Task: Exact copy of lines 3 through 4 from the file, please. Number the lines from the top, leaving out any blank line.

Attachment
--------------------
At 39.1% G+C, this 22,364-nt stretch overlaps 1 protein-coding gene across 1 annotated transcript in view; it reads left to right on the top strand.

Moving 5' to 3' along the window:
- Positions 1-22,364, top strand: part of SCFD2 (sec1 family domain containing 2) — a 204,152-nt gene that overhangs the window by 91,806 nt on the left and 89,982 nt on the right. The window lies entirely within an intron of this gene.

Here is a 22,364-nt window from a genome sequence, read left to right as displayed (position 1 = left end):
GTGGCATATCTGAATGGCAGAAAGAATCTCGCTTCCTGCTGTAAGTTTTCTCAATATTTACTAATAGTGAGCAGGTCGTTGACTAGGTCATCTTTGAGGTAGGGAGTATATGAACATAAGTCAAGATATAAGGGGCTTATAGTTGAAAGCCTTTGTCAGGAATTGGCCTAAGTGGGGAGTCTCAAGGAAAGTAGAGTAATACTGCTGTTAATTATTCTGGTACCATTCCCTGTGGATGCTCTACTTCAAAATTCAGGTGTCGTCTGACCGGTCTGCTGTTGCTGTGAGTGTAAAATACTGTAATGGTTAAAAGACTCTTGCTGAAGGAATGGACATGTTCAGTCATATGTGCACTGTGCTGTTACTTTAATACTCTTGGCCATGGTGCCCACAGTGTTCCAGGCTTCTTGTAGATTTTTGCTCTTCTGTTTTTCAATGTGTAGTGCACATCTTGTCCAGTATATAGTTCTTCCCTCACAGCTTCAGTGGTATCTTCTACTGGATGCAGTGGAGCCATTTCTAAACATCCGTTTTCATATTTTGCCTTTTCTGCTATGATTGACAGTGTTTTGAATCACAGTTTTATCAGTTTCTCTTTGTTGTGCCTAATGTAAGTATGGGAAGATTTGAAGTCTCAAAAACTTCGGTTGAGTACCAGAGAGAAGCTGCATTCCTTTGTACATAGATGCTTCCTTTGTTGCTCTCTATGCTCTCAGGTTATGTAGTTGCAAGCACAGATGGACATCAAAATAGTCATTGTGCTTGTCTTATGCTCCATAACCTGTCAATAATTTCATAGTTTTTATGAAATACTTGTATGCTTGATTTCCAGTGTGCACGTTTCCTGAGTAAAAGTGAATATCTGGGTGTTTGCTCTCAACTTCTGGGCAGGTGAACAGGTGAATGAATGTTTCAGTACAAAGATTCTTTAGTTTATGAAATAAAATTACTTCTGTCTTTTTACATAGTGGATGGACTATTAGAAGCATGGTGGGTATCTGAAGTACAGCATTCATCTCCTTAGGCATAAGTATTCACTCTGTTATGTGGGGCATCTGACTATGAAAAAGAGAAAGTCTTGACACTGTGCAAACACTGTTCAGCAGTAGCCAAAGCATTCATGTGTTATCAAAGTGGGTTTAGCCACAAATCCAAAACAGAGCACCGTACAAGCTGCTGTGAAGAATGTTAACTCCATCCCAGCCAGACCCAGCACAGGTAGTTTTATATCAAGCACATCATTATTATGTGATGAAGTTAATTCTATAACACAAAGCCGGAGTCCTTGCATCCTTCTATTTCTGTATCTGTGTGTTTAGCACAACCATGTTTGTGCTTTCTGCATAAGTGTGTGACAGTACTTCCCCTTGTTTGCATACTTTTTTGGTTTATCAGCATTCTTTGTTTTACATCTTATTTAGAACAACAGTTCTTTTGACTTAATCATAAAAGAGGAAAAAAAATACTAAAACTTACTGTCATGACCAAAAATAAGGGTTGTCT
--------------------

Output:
- Positions 1-22,364, top strand: part of SCFD2 (sec1 family domain containing 2) — a 204,152-nt gene that overhangs the window by 91,806 nt on the left and 89,982 nt on the right. The window lies entirely within an intron of this gene.

Here is a 22,364-nt window from a genome sequence, read left to right as displayed (position 1 = left end):